Skip to main content

tv   Journal  PBS  April 8, 2013 6:30pm-7:00pm PDT

6:30 pm
>> hello and welcome to the "journal" on dw. i am meggin leigh. >> here is what is coming up. former british prime minister margaret thatcher dies at the age of 87. tributes come in for the iron lady. german chancellor angela merkel and russian president vladimir putin pledged to keep economic ties, despite political differences. >> and the remains of pablo neruda are exhumed to investigate whether he was murdered by the pinochet regime. >> tributes have been pouring in
6:31 pm
from around the world for margaret thatcher, the former british prime minister, who died today at the age of 87 following a stroke. former leaders mikhail gorbachev, helmut kohl, and bill clinton were among those who were the first to offer praise, calling her iconic. >> she is famously known as the iron lady because of her tough and uncompromising style. thatcher was britain's first female prime minister. her economic reforms transformed britain, but were also deeply polarizing. in recent years, she largely kept out of the public eye as her health began to deteriorate. >> at her last public appearance in 2010, margaret thatcher could barely stand. at her side was british prime minister david cameron, who earlier today offered this moving statement. >> i believe she will go down as the greatest risk peacetime prime minister. >> european leaders echoed those sentiments.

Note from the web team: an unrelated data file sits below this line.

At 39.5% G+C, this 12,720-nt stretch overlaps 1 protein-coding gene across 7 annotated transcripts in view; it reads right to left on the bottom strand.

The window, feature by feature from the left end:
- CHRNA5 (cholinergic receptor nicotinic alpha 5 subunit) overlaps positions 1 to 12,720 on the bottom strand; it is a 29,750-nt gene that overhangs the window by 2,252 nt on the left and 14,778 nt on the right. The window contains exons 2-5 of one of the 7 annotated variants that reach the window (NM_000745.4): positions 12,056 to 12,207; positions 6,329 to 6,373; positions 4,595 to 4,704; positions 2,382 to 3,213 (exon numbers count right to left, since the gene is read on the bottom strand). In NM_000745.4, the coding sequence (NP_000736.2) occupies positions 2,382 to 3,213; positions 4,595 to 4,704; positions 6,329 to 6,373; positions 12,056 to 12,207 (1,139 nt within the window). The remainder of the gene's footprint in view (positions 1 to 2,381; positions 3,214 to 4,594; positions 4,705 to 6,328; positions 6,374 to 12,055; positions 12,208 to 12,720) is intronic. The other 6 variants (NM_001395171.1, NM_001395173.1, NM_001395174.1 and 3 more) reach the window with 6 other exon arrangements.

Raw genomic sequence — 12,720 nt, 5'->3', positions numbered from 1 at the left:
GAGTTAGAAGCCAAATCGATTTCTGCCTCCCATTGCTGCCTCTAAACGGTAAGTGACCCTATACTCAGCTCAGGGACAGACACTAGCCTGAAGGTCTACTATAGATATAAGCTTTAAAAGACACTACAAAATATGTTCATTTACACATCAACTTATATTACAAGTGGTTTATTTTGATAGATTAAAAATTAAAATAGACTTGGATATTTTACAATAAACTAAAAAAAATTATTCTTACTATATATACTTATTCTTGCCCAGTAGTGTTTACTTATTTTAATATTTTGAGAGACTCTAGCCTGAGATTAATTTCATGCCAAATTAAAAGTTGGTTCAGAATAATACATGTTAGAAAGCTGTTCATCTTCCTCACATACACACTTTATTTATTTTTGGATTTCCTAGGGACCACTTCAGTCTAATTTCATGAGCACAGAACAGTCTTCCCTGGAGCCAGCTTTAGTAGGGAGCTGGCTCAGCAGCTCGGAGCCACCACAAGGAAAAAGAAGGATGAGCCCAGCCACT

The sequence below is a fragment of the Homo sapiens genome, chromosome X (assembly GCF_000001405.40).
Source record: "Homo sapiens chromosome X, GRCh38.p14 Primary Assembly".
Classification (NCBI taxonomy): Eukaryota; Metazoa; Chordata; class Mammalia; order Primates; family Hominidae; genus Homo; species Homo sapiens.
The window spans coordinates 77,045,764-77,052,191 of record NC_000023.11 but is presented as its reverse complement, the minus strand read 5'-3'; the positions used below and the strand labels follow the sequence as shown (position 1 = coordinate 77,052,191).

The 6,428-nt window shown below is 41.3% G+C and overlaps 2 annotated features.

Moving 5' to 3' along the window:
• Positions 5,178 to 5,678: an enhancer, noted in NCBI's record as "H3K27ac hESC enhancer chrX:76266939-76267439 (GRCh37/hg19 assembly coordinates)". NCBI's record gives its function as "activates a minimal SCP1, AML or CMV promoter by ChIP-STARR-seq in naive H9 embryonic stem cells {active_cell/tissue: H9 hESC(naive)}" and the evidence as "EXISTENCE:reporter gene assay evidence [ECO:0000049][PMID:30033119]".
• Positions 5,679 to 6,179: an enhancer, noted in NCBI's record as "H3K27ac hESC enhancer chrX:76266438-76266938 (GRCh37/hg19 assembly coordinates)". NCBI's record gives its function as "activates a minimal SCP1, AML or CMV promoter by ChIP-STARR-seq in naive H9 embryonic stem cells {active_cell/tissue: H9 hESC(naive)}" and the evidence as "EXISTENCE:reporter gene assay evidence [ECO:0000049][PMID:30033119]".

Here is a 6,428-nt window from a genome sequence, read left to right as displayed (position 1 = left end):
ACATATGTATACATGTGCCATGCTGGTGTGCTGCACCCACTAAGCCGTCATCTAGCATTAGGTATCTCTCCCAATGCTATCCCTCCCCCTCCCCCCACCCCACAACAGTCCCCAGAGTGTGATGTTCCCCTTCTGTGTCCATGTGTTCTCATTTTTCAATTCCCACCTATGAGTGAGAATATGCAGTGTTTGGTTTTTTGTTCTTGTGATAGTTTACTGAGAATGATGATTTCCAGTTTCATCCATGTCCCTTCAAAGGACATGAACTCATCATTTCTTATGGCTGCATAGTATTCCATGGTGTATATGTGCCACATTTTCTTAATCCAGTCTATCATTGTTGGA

6:32 pm
>> she was one of the few people who wrote history even while she was still alive. >> may, 19 79. an historic moment in britain. thatcher became the first woman to move into number 10 downing street. >> i know full well the responsibilities that await me as i enter the door of number 10. >> and responsibility she bore for more than 11 years, longer than any other -- a responsibility she bore for more than 11 years, longer than any other british prime minister in the 20th century. she took on the mining industry. 25,000 miners were put out of work. she made sweeping cuts to the welfare system. thousands protested. the unrest lasted for days. thatcher remained firm, earning her the nickname the iron lady. >> in 1984, the ira carried out a bomb attack on a party conference. thatcher narrowly escaped the